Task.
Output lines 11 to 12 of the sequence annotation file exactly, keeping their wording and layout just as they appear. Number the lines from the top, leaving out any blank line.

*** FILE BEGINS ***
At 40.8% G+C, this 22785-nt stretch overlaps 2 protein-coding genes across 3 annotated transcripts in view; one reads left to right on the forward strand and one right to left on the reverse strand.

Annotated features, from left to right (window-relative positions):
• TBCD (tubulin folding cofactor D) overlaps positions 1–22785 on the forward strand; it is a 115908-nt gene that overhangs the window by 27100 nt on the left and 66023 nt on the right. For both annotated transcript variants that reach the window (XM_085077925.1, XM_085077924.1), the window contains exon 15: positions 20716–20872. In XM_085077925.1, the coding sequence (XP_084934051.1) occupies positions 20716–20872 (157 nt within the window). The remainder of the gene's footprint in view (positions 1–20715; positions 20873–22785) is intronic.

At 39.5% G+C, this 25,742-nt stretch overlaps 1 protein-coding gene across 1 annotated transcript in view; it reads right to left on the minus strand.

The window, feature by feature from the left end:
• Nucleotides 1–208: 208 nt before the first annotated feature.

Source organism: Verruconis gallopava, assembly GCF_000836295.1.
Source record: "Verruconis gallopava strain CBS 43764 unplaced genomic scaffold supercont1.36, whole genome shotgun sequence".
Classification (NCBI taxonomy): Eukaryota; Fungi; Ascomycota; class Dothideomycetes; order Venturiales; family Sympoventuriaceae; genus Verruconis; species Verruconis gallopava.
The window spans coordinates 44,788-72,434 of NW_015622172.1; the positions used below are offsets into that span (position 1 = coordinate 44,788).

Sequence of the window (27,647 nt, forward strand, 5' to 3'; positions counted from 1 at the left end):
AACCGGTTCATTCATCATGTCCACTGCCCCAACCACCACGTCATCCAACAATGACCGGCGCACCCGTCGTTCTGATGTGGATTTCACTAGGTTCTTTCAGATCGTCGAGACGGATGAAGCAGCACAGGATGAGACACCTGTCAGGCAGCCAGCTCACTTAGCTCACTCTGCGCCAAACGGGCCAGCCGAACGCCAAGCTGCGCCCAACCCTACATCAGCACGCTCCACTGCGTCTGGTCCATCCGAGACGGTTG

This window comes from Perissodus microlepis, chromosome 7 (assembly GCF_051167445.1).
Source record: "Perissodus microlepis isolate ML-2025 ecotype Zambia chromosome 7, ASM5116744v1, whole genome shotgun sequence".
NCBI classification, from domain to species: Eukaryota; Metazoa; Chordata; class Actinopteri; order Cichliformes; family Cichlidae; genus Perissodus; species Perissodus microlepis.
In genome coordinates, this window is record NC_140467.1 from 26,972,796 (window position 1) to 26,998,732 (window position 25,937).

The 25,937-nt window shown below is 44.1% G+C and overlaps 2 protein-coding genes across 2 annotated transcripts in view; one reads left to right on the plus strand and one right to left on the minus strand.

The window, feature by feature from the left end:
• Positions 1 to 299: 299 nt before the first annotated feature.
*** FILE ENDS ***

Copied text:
Sequence of the window (27,647 nt, forward strand, 5' to 3'; positions counted from 1 at the left end):
AACCGGTTCATTCATCATGTCCACTGCCCCAACCACCACGTCATCCAACAATGACCGGCGCACCCGTCGTTCTGATGTGGATTTCACTAGGTTCTTTCAGATCGTCGAGACGGATGAAGCAGCACAGGATGAGACACCTGTCAGGCAGCCAGCTCACTTAGCTCACTCTGCGCCAAACGGGCCAGCCGAACGCCAAGCTGCGCCCAACCCTACATCAGCACGCTCCACTGCGTCTGGTCCATCCGAGACGGTTG